Heller:This law has now been affirmed as a colossal tax increase on the middle class, and its excessive regulations are stripping businesses of the certainty they need to hire at a time when Nevadans and the rest of the country are desperate for jobs.”   This statement is straight out of the GOP Talking Point Random Generator.

Interesting how Republicans like Senator Heller become really engaged in the problems of the Middle Class when taxes or fees might be increased, but rarely (if ever) when said Middle Class is getting pounded by corporate raiders, union busters, private equity Giant Squids, and stagnating wages.   Be that as it may, if the middle class wants a colossal tax increase — it’s more likely to come from the Republicans.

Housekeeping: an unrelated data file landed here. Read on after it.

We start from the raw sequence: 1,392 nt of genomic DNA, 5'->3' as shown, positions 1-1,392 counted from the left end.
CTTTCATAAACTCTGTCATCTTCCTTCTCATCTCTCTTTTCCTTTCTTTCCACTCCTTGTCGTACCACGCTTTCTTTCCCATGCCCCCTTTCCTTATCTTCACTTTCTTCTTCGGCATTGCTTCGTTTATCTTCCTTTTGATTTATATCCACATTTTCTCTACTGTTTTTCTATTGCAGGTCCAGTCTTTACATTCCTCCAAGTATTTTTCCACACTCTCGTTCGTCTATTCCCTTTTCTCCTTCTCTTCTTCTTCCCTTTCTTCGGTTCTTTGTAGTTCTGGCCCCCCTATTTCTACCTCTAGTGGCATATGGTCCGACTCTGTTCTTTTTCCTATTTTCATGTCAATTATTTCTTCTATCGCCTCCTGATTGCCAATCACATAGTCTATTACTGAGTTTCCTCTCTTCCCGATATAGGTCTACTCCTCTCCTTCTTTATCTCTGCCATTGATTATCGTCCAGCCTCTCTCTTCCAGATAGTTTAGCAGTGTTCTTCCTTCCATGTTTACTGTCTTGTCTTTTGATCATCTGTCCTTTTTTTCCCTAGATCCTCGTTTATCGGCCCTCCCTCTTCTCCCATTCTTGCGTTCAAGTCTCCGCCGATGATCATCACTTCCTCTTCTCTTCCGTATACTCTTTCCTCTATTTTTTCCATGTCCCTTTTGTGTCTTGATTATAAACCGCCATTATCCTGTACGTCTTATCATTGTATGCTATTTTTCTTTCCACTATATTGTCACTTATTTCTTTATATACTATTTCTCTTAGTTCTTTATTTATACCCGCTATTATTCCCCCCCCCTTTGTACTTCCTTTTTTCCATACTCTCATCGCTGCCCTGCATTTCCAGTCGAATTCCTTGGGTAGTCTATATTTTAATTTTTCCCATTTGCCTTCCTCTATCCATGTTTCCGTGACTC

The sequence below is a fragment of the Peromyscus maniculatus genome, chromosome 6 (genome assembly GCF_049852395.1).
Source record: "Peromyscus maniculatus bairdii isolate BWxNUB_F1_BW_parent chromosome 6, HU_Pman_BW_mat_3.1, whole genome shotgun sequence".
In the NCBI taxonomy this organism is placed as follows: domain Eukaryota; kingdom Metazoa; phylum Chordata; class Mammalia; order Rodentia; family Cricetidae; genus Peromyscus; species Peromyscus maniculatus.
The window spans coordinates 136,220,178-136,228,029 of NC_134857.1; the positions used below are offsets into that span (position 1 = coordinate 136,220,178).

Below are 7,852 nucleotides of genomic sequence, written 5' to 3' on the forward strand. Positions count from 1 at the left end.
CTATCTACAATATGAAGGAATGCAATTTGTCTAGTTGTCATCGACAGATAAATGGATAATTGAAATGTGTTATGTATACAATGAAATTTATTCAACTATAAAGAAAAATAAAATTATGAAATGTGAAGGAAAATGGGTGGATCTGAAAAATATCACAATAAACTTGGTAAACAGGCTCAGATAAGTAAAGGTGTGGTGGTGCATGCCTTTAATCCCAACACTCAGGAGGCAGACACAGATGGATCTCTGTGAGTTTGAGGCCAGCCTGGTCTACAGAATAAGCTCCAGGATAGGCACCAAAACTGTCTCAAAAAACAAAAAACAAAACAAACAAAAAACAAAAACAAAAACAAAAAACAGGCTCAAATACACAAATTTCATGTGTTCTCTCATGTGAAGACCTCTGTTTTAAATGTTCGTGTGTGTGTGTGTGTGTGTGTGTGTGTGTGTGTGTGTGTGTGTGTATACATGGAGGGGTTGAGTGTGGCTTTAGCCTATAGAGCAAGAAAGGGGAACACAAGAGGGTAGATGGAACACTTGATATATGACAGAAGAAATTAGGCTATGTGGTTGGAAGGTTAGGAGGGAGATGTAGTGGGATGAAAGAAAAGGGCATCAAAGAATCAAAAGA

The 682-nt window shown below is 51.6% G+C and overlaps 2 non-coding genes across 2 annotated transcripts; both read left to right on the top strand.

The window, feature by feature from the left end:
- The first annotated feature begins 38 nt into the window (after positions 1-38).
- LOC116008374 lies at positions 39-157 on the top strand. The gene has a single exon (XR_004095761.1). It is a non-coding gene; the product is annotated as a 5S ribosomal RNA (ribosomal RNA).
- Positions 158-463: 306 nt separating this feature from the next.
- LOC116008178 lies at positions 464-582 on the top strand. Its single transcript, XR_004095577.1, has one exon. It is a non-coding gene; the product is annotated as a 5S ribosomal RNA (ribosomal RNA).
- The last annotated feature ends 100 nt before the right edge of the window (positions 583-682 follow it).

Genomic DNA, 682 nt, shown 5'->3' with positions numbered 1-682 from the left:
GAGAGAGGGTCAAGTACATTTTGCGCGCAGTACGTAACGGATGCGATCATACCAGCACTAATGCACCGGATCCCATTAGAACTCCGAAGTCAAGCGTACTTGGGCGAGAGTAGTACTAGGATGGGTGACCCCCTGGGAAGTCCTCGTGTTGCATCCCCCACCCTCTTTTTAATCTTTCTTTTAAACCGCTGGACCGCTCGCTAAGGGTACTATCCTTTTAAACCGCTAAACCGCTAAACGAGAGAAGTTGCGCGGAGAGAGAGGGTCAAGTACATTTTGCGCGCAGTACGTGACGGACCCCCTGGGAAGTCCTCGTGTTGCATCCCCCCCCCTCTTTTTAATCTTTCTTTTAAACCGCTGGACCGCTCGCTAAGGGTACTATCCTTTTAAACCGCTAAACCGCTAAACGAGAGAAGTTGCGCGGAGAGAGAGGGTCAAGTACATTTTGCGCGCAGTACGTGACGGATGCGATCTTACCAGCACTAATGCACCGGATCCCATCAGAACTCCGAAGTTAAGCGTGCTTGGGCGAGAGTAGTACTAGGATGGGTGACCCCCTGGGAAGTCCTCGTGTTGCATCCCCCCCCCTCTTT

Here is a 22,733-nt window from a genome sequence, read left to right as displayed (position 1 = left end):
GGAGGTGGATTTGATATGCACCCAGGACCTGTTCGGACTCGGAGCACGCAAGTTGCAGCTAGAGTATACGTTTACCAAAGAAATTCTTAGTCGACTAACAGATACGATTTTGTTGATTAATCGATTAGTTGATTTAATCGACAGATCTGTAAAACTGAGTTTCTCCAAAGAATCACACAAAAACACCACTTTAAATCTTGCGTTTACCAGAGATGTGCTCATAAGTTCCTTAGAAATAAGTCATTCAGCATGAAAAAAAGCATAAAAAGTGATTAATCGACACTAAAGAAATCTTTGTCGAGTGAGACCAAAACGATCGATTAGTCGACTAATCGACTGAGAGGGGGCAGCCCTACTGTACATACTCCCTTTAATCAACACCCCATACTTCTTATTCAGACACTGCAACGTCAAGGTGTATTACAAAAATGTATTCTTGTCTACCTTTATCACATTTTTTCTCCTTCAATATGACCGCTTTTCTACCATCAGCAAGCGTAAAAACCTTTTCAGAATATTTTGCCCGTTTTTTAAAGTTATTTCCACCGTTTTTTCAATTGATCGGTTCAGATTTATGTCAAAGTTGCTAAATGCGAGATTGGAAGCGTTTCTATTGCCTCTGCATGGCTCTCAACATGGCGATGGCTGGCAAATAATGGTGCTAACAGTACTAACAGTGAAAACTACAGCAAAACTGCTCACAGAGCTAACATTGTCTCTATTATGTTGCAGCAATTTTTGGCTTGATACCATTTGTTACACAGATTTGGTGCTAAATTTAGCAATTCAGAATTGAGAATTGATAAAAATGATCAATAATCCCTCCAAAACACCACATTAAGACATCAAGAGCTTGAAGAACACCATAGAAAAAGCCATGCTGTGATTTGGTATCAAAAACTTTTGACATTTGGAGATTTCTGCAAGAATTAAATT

There is, for example, the tax proposal set forth by Governor Romney, about which the Christian Science Monitor reported:

“In any case, not extending the 2009 tax cuts still in effect in 2012 means that Romney’s plan would, on average, raise taxes for households in the bottom two quintiles, relative to what they’re paying this year.  Mitt Romney’s tax plan would cut taxes, by about $180 billion in 2015 alone, relative to current tax policy. And, despite all arguments to the contrary, a disproportionate share of the savings would go to households with the highest incomes.”  (emphasis added)

Ezra Klein, Washington Post columnist, added this analysis of Governor Romney’s plan:

“Note that the Tax Policy Center could only conduct a partial analysis of Romney’s tax plan. That’s because Romney’s proposal itself is incomplete. He’s said that he wants to scrap various deductions in the tax code, particularly for high earners, in order to broaden the tax base. But he hasn’t offered any details about which deductions he’d scrap or how, so there wasn’t anything for the Tax Policy Center to analyze.